NASA representatives emphasized that they were still taking this test seriously, although it was short. Dragon Crew will reach the International Space Station, which currently has three people, and NASA wants to ensure that those crew members are not at risk when the capsule arrives there. "Fly a test, but it's more than a flying test," said Bill Gerstenmaier, the associate server for NASA's human space lighting program during a press conference. "There is a mission to the International Space Station."

In fact, NASA's international partner Roscosmos, expressed concern about Dragon Crew software that he uses when he goes to the International Space Station. However, Gerstenmaier says he intends to continue with Roscosmos this week to ensure that they are in conjunction with the procedure. "I do not think it will be a problem after we go through the details of why it's safe, and we can explain why we will move on," he said.

However, Gerstenmaier noted that the journey was still at risk, as this will be the first launch of this vehicle. "I can fully expect that we're going to learn something on this trip," he said. "I guarantee that everything will not work really, and that's cool. That's exactly what we want to do."

Dragon Crew SpaceX inside the company hangar in Cape Canaveral
Image: SpaceX

DM-1 will also give NASA and SpaceX an opportunity to evaluate some systems on Dragon Crew that are not yet ready to support passenger trips. One of these is the capsule parachute, which is used to lower the capsule lightly to the water when it returns from space. SpaceX says it has done 17 tests on the parachute systems to date, but NASA is still in the process of certifying hardware for future crew trips.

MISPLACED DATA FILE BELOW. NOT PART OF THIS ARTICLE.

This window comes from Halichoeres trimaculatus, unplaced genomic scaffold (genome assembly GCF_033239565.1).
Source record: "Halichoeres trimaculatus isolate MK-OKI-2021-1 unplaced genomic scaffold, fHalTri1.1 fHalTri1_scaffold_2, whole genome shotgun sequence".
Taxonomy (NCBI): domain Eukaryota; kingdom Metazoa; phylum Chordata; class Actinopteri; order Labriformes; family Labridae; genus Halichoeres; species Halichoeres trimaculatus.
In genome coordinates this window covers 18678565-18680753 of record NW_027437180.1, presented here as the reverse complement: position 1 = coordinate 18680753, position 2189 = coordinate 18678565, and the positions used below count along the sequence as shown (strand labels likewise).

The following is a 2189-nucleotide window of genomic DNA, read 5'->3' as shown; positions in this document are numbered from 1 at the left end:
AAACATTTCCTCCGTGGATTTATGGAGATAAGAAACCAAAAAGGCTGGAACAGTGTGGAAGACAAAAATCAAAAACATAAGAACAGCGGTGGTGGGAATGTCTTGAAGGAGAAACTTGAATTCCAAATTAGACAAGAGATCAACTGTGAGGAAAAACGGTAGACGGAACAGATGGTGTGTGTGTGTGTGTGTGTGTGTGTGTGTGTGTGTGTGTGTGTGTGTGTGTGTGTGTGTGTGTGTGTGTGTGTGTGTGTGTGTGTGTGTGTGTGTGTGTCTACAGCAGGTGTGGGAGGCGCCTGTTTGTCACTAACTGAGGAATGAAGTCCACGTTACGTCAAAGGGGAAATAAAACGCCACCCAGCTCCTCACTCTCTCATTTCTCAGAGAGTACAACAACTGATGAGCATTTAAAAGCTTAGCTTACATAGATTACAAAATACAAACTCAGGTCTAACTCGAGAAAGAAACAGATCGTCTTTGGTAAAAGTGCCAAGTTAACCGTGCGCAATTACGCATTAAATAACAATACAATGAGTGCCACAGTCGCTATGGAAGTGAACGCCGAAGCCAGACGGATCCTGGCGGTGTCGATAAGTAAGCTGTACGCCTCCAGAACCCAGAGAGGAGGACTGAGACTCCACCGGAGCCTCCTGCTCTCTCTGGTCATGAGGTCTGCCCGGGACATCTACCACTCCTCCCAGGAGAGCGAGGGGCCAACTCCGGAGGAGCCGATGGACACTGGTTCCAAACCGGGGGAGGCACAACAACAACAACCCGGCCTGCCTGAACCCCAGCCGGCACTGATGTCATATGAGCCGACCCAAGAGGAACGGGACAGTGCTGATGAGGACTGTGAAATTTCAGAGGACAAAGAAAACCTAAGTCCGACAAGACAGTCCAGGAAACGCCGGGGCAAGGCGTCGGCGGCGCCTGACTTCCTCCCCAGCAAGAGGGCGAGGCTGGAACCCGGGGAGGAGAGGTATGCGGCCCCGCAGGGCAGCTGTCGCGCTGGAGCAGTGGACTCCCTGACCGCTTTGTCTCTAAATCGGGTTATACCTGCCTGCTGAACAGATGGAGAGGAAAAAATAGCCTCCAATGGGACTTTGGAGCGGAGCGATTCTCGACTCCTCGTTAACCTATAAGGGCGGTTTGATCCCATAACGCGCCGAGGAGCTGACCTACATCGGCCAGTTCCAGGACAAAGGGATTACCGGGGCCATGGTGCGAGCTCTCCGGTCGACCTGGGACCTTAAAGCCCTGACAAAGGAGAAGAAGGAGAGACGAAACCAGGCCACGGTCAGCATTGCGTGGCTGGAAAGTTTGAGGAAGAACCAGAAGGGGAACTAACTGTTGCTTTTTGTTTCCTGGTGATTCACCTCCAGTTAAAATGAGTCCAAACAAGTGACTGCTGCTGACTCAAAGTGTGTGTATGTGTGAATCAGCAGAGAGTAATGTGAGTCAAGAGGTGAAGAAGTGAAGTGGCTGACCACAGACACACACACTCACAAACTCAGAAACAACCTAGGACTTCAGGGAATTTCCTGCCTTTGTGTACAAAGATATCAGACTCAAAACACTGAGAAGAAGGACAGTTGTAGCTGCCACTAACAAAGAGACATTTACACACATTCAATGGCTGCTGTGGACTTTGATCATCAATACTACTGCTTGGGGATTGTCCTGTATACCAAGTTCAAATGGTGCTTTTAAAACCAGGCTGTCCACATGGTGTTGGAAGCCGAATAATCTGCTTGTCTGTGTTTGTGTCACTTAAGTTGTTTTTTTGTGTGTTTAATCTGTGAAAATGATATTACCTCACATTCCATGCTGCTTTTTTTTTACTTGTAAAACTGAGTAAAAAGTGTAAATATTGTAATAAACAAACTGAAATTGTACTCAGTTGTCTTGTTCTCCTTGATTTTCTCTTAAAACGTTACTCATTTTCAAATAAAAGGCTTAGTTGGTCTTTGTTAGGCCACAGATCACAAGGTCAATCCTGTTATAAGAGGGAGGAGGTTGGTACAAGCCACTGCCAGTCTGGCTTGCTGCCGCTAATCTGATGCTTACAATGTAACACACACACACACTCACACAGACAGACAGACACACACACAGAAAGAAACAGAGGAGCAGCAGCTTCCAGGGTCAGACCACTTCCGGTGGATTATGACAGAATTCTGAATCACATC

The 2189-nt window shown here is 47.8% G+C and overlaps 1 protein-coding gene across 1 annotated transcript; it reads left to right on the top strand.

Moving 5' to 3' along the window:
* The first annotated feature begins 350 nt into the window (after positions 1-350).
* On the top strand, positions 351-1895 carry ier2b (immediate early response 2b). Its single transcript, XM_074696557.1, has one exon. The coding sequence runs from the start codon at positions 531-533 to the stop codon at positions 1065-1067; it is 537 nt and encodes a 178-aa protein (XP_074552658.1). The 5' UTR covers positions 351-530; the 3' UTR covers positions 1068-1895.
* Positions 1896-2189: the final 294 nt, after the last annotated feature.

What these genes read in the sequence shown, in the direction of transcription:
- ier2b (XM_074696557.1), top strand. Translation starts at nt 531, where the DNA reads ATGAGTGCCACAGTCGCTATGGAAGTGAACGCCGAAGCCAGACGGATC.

If DM-1 does not take place on March 2, NASA has the option to fly either on March 5th, 8th, or 9th. Those days work best, as it will allow Dragon Crew to return to Earth during the day, giving NASA a better look at the parachute. If DM-1 is postponed somehow past 9th, then it will have to wait a little longer since the upcoming Russia Soyuz mission will take precedence – one that carries a new crew.

After this test trip has been completed then SpaceX is asked to make another flight test with the Dragon Crew in April, one that will try the vehicle's abortion system. It is intended to use this defective feature in case something is wrong with the rocket during the trip and the Dragon Crew needs to go to safety. During the test, stimulates incorporated into the Dragon Crew's dog will be a fire, carrying the capsule away from the rocket. There is a procedure similar to the emergency abortion system on the Soyuz Russian rocket board, which rescued two astronauts during a bottle flight in October.

If that test goes well, it may be time for the first crew of the Dragon Crew board. When that crew fly takes place, it will not yet be decided – a recent report by Reuters he noted that there were still many technical items that NASA needs to review first before the agency set up vehicles flying on either Boeing or SpaceX vehicles. NASA today accepted that the Dragon Crew, in its current form, is not yet ready for crew nations.

But the adverse flight test will at least prepare the first flight flight to take place. "I'll tell you, I'm ready to fly now," said Lueders.